Risk vs. Reward: Contemplating Our Adventurous Life After Two Serious Injuries
Story and Photos Contributed by Ruffwear Ambassador Laura Patton
Titan and Star both ran out of the shelter and into a life of adventure. Titan went on his first camping and climbing trip at four months and Star’s first ‘home’ was my Honda CRV, which we lived out of as we traveled and climbed all over the West. Since their adoption we’ve filled our time with as much outdoor play time as possible – we’ve backpacked, bike toured, climbed, skied, mountain biked, paddled, and hiked our way through 39 states and 8 Canadian Provinces and Territories.
As Titan and Star aged, they only seemed to get stronger and more fit. As we introduced long distance backpacking at age 6, and more high-intensity activities like ski touring at 7 and downhill mountain biking at 8, they just kept getting happier, healthier, and more energetic. I was convinced that our lifestyle was going to keep them young and spry well into their golden years. But then, early last year, Star tore her ACL while zooming around in the snow before a ski tour and subsequently was diagnosed with an autoimmune disease that has prevented surgery. And nine months later Titan suffered a devastating injury – also while skiing – that will require a full fusion of his left forelimb and will effectively end his ski and mountain bike career.
As our non-stop activity came to a grinding halt, I was left wondering if I had let them down. Had I pushed too far? Done things that were too dangerous? Taken too many risks? Surely a sedate life spent on our comfy bed in the back of the van would have prevented these injuries.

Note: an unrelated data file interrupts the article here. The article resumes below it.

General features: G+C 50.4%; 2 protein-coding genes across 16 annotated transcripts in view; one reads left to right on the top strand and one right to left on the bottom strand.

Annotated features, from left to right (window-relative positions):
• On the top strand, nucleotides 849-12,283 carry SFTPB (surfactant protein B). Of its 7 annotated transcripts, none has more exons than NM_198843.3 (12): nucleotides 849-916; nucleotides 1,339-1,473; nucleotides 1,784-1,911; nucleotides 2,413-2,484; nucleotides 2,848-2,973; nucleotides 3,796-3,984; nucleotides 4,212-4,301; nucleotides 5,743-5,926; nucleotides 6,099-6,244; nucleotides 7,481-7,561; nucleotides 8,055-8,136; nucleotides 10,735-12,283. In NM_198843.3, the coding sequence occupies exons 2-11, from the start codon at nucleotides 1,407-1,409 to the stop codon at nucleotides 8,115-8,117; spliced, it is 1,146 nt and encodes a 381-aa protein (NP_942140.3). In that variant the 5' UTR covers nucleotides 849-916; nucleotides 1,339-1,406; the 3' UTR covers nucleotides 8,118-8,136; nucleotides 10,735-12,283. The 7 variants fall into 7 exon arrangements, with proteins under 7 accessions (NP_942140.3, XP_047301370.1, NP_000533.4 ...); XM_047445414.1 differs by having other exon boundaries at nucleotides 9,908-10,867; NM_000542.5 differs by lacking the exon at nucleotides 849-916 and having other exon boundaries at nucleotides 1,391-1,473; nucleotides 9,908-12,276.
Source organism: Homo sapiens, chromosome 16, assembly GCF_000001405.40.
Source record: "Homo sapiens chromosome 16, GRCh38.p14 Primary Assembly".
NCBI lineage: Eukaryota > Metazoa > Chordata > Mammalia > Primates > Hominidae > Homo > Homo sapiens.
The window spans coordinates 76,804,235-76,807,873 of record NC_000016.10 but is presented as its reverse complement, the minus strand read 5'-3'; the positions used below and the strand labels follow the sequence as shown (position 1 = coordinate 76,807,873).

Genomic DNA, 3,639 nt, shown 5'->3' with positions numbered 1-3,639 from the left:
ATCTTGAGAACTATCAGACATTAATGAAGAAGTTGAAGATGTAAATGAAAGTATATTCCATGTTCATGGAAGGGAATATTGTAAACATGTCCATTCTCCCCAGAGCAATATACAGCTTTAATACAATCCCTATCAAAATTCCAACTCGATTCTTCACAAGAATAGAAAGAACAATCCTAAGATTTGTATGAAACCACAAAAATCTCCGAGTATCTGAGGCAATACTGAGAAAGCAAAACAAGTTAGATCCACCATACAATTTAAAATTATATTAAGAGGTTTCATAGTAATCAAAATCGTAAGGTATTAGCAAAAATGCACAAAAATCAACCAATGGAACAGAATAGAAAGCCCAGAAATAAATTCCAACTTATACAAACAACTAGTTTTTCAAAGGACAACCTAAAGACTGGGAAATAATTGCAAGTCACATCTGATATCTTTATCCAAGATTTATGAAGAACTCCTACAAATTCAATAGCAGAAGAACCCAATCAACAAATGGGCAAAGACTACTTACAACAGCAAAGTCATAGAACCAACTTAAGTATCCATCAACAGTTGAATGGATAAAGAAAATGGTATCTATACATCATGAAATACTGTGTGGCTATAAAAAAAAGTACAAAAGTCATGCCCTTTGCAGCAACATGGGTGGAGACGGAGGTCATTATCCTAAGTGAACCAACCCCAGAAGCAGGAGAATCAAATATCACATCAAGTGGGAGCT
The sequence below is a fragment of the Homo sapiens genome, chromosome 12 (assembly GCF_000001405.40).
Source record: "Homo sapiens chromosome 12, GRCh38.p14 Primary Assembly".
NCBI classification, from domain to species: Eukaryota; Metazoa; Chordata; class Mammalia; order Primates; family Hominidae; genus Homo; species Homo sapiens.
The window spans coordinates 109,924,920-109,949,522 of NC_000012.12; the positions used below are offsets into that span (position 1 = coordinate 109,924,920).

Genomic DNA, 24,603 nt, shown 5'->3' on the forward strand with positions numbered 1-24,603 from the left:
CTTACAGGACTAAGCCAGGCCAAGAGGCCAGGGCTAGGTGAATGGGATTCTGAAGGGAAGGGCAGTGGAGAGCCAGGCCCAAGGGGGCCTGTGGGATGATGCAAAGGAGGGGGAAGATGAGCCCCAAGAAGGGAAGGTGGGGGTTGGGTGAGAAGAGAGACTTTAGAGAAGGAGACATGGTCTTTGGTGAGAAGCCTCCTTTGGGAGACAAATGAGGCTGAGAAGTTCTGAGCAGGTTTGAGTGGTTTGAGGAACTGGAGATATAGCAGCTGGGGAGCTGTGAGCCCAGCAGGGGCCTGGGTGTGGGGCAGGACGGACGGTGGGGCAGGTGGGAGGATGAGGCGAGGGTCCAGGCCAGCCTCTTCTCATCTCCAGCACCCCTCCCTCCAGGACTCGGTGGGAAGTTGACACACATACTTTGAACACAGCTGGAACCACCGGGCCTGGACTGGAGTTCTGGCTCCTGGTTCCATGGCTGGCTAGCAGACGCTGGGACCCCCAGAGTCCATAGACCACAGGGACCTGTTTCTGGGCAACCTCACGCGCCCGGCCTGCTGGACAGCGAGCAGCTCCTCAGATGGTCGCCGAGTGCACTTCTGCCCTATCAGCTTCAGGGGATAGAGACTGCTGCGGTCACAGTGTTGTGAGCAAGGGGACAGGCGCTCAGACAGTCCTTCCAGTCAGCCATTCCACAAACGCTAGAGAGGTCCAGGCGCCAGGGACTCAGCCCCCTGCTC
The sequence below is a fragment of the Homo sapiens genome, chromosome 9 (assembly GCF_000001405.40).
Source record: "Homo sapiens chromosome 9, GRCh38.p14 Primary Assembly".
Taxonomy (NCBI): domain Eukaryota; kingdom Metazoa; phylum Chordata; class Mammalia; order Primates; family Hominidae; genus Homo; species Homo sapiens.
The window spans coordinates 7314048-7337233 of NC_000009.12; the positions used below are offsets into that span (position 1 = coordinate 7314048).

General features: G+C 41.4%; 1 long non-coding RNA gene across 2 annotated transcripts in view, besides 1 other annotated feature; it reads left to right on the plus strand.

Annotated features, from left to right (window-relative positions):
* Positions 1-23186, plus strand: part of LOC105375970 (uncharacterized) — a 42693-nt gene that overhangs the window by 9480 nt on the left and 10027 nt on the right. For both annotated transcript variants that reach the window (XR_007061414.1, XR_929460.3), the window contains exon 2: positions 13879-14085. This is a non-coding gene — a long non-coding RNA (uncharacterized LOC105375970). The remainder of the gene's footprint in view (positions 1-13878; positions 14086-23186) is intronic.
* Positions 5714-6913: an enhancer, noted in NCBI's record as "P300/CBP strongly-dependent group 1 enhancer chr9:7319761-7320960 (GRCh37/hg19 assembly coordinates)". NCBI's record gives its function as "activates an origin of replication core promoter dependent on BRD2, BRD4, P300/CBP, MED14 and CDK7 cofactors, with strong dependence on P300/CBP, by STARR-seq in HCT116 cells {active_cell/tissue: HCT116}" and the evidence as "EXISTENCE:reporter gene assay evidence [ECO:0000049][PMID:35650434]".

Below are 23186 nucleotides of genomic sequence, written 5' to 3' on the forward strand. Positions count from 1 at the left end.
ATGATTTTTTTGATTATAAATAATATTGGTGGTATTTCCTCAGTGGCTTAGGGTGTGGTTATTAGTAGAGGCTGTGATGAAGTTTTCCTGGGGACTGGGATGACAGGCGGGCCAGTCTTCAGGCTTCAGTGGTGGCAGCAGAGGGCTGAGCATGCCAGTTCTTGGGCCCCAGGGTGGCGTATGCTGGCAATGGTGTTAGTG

Almost as soon as I began doubting myself, however, I started to remember why we do what we do. I thought of the 14 days we spent hiking 175 miles on the Tahoe Rim Trail. The dogs would curl up beside me in the tent each night, sigh contentedly, and wake up in the morning hopping around eagerly as they waited for their backpacks to be put on. I thought of their tongues lolling as they trotted with my bike on the Denali Highway, each day wanting to run more than the day before. I thought of how they bolt up and down the trail as I mountain bike, flying around corners and enjoying the flow of the singletrack. And I thought of the way their eyes brighten whenever I grab my skis, they way they roll and dive in the snow on the skin track and the exuberance in their bounds as they run back down the mountain.
Does our lifestyle come with risks? Certainly. But to me, it seems that the rewards of our time spent together outside outweigh those risks. To not adventure in the mountains with Titan and Star would be a disservice to their intrepid spirits. To not seek time in the wild would be to deny them happiness. My relationships with Star and Titan have formed and been strengthened during our escapades. So now, we are getting the best medical care we can and we hope to be back in action as soon as possible. We’ll continue to explore and play, at whatever pace Star and Titan choose, for the rest of our days.